School of Nursing
Doctor of Nursing Practice (DNP)
Education Intervention, Autoimmune Pulmonary Alveolar Proteinosis, Granulocyte Macrophage Antibody, Granulocyte Macrophage Colony Stimulating Factor, National Organization of Rare Disease, Pulmonary Alveolar Proteinosis, Whole Lung Lavage
Poisson, Catherine J., "An Education Intervention Project in Community Clinics to Improve the Identification of Patients with Pulmonary Alveolar Proteinosis and to Correctly Identify the Type Utilizing the Differential Diagnostic Algorithm" (2022). Doctoral Dissertations and Projects. 3984.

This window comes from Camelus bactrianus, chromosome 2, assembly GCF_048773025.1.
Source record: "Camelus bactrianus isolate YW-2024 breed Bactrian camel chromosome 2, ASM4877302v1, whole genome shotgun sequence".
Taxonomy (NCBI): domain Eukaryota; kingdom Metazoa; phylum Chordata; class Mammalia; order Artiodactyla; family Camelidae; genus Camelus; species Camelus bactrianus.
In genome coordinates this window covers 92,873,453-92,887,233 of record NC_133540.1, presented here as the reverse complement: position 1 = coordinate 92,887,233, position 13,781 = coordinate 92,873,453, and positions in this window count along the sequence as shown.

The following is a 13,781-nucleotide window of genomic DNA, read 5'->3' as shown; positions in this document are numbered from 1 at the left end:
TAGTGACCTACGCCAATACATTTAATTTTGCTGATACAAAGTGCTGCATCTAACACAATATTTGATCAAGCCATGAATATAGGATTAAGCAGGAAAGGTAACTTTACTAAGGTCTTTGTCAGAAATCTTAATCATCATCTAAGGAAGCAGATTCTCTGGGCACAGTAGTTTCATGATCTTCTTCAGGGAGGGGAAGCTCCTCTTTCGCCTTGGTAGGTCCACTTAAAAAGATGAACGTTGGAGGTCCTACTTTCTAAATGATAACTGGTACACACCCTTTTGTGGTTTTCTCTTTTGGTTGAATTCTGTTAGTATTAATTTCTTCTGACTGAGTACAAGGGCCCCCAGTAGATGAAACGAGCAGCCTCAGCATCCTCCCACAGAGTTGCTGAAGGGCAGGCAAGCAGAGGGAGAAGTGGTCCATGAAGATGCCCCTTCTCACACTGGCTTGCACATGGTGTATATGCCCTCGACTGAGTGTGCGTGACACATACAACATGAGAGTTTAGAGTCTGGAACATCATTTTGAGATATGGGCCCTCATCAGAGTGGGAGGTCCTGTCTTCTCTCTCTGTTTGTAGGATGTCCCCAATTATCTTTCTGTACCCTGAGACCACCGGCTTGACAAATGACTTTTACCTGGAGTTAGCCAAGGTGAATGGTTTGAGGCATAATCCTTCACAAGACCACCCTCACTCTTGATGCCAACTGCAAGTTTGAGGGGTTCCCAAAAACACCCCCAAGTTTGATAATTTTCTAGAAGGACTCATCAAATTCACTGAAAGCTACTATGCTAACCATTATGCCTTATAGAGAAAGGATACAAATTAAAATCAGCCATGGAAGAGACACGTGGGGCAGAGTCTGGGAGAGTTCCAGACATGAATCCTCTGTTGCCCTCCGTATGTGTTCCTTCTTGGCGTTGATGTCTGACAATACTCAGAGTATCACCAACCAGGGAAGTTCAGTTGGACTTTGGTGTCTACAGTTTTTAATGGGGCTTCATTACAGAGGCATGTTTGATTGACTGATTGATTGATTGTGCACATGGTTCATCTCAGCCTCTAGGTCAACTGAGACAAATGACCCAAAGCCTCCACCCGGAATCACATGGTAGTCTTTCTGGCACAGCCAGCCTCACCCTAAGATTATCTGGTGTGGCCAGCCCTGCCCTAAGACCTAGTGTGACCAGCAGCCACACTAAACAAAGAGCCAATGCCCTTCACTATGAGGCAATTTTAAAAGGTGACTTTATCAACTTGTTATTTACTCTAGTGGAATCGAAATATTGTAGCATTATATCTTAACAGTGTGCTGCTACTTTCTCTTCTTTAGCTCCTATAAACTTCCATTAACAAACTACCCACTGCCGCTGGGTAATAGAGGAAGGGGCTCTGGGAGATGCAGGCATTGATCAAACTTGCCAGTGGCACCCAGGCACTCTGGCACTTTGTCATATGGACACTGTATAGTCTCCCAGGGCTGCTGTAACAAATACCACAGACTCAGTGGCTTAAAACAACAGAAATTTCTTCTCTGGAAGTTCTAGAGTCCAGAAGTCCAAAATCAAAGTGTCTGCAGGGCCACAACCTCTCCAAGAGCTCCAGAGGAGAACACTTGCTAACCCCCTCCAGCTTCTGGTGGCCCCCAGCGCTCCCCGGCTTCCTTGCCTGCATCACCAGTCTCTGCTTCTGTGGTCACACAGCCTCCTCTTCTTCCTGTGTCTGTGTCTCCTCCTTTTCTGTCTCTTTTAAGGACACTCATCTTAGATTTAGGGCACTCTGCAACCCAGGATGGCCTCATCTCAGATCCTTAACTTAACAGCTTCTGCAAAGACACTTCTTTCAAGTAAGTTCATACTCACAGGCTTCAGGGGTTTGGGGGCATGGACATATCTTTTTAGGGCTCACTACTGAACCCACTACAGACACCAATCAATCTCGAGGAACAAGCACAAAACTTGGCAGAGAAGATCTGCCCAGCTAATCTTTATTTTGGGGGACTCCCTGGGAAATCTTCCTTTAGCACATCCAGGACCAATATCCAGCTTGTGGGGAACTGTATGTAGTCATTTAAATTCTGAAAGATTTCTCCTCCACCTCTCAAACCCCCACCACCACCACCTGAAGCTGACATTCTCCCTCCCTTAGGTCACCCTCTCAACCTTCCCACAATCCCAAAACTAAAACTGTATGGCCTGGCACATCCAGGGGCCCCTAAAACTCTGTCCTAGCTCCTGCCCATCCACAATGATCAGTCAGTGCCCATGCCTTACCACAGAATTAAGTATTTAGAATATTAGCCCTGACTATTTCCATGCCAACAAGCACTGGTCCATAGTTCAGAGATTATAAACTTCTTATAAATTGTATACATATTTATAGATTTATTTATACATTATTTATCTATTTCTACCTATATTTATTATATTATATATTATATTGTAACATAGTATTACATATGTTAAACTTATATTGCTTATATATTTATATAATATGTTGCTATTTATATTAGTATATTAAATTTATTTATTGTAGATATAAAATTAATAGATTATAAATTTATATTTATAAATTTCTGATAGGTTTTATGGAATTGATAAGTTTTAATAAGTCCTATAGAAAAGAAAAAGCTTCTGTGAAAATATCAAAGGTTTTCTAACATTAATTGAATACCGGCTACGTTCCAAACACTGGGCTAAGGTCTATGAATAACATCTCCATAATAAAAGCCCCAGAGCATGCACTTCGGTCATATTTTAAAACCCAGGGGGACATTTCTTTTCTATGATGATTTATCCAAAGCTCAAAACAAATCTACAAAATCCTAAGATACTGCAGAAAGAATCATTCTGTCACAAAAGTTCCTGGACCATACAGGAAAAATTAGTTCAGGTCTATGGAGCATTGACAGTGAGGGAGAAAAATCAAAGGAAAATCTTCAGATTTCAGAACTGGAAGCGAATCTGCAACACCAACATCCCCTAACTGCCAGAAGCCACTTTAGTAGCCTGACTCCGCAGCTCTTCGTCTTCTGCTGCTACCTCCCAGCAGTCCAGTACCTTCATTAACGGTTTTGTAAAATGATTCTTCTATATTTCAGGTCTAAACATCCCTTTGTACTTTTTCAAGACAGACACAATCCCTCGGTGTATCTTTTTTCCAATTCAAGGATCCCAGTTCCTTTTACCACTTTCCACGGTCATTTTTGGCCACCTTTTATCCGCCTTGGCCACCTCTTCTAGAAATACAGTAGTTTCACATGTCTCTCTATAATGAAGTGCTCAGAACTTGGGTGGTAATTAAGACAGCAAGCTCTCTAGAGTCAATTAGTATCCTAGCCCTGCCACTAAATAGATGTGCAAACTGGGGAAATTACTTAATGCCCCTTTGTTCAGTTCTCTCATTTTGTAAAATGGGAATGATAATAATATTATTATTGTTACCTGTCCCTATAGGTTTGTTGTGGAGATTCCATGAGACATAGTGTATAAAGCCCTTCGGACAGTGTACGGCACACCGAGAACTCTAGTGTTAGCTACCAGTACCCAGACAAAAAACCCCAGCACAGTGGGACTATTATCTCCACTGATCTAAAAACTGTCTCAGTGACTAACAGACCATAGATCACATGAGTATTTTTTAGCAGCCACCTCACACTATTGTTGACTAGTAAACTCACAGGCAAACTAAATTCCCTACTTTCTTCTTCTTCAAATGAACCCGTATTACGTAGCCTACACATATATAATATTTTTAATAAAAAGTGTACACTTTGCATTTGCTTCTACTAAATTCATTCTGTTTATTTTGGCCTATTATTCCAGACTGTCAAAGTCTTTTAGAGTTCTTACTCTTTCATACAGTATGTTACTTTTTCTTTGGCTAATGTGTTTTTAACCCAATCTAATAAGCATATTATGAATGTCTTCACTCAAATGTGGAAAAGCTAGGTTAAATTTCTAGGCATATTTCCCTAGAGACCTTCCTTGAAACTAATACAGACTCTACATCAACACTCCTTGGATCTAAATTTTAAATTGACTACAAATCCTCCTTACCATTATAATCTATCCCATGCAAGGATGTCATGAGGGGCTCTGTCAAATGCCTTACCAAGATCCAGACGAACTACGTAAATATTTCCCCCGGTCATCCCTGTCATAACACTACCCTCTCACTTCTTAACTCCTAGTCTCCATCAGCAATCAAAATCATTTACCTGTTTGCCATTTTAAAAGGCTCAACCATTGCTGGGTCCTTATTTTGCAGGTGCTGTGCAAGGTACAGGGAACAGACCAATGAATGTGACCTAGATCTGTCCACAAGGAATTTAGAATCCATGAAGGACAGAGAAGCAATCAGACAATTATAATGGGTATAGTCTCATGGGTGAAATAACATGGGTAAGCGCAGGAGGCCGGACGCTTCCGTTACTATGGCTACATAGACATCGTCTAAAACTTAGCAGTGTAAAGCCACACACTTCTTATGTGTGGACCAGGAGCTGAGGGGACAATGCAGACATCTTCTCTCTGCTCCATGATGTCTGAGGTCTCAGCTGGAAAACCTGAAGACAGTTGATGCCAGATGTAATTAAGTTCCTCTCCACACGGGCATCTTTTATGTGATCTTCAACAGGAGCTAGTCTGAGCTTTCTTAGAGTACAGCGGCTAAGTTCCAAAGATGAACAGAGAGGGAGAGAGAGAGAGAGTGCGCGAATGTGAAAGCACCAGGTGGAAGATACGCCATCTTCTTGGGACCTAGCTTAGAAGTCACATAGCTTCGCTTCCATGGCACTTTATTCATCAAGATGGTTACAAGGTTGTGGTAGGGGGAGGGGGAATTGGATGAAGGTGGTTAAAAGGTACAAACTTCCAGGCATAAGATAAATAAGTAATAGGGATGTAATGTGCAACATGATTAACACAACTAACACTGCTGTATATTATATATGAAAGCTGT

With over 7000 types, rare diseases affect 25-30 million Americans and contribute to over one trillion dollars in healthcare-related costs. Prescribers lack the knowledge to improve awareness, identification, and treatment of rare diseases. Pulmonary alveolar proteinosis is a rare disease in which patients present with symptoms such as dyspnea, fatigue, and respiratory infections. Diagnosis can take four to 92 months. A differential diagnostic algorithm published in the literature can guide clinicians in identifying the type of pulmonary alveolar proteinosis the patient has. In addition, if the clinicians perform a laboratory test called the granulocyte-macrophage autoantibody test, this test provides 100% sensitivity and specificity, leading to a diagnosis of autoimmune pulmonary alveolar proteinosis that accounts for 90% of cases. This project aimed to implement an educational intervention for providers at pulmonary and primary care outpatient community clinics to increase confidence levels in identifying patients with pulmonary alveolar proteinosis, utilizing the differential diagnostic algorithm, and identifying the type following a case study. Using a pretest and posttest, the Wilcoxon signed-rank analysis showed statistical significance in all five outcomes that education improves the confidence of prescribers to identify and utilize the differential diagnostic algorithm, workup with lab tests and treatments, and provide resources for patients. In addition, 100% of prescribers used the differential diagnostic algorithm to correctly identify the type of pulmonary alveolar proteinosis following a case study. Limitations of this study included sample size and increased provider demand, which limited their time and availability.